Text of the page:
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Latest Trends Impacting Marketing and Higher Education
from Director of UPCEA's Center for Research and Strategy, Jim Fong

Generating So Many Leads and Losing Them in a Blink of an Eye

Higher education marketers are faced with significant challenges in attracting new adult students into their professional, continuing, and online (PCO) programs. The target market is now primarily spread across four generations of adult learners, recent Generation Z graduates (those 22 or younger) and Gen Zers not going to college, Millennials (those 23 to 37 years of age) who are becoming managers and parents, Generation X (those 38 to 53) who are new organizational and societal leaders, and Baby Boomers who are slowly looking for the employment exit to spend more time with the multigenerational grandchildren.

PCO marketers are also faced with a shifting portfolio of programs. They market online degrees, noncredit certificates, pre-college programs, programs for those in retirement, technology bootcamps, and Massive Online Open Courses (MOOCs), among other credentials. In addition to the diverse credentials and programs, content is also changing as the economy shifts with artificial intelligence, digital currency, healthcare technology, evolving transportation, transportation science, and new retailing.

A recent UPCEA survey of 90 marketing departments show that PCO units spend on average just over a million dollars ($1.1M) on 7.8 marketing staff and advertising and media expenditures. Of this amount, just over a half ($560K) is spent on media or advertising. The $1.1M spent on marketing contributes to generating $18.6M for the PCO unit and institution. With marketing being such a strategic piece of the revenue and success puzzle, why are we failing or not optimizing the conversion of the expensive inquirer?

Another recent UPCEA study showed that six-in-ten Millennials will give a correct email during an inquiry and half provide a true name. Half provide an accurate telephone number while the majority provide a false physical address if it is required, but not perceived as essential. After contact information is provided, most will tolerate another question or two. 

However, a review of twenty PCO websites and forms shows that many ask for too much and may risk losing the relationship. On average, a PCO institution will ask the inquirer to complete a dozen questions, on their digital form. Units also make many of these questions and fields required.  Instead of building the relationship through multiple points of contacts, PCO units try and force the young Millennial or older Gen Z’er to complete the form to get the information they ultimately desire. 

As a result, the likelihood of leads providing false information or abandoning the form is almost certain to increase. PCO units have also forced new adults to answer more questions than they prefer, as well as ask what they may perceive as irrelevant questions. Lastly, almost half (9 out of 20) the PCO forms we reviewed provide no opportunity for inquirers to ask a freeform question nor do they provide a real-time assistant or live chat function. So, why have many PCO units failed here?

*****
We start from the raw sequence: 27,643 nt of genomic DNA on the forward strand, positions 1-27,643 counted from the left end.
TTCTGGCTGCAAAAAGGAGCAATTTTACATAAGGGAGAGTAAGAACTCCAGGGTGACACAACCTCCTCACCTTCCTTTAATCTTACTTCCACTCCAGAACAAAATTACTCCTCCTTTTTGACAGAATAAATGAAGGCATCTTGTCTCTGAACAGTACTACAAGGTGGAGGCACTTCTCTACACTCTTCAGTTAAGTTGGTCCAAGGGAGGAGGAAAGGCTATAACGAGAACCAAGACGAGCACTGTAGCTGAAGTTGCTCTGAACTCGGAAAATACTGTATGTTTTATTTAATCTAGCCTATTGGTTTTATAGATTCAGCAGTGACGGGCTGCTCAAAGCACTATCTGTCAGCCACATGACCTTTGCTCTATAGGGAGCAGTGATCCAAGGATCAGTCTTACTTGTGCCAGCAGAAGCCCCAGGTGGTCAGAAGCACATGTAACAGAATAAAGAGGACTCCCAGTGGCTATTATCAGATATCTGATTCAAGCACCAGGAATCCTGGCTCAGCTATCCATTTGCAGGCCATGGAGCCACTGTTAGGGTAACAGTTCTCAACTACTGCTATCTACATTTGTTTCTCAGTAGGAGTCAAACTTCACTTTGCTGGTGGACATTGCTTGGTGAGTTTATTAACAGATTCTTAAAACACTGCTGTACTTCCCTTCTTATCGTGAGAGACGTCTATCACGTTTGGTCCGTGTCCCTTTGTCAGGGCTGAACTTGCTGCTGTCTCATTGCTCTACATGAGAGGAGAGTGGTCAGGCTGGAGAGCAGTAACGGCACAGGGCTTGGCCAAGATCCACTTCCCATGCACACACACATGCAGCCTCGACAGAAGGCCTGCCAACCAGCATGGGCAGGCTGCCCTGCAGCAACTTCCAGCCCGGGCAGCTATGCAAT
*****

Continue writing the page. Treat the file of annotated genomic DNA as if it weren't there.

• They are working with legacy systems and processes designed around the Boomer or Generation X adult learner.
  • They have refused to challenge the defaults of third-party systems or that of the central IT unit of the higher education institution to redesign the form around the Gen Z’er or young Millennial. Some state that “We can’t change the variables. It’s part of XYZ and the system doesn’t allow it.”
  • Some marketers, enrollment managers or IT staff are under-resourced and try to squeeze too much information from one engagement. In doing so, they are losing out on many potentially qualified leads, filtering them out unnecessarily.
  • Some units lack a proper CRM or have not automated steps to break down information needs into multiple engagements, thus forcing the relationship into a single 12+ required question form.
  • Some maintain a subtle arrogance that their higher education product is in high demand and if the potential learner wants it, it must be on the institution’s or unit’s terms.
  • An occasional few use the process as a way to screen or qualify the lead. One institution interviewed stated that if the potential adult learner cannot provide the information to the unit, then they aren’t a good candidate for them. This is a very dangerous ideology for a PCO unit, as it is likely to use false or biased assumptions.

As PCO units move into a new year, investing significant budgets on generating leads, they need to challenge their processes for centricity around the new learner, as well as generate transparent conversion metrics to leaders and program managers to avoid simple, but costly mistakes.

Jim Fong, UPCEA

Lead consultant Jim Fong, the founding director of UPCEA’s Center for Research and Strategy, has extensive background in marketing at Penn State, as well as experience in private industry. Jim brings a rich understanding of the dynamics driving today’s higher education leaders, providing research-driven strategy and positioning. Jim often presents at UPCEA’s regional and national conferences, sharing vital information with attendees.

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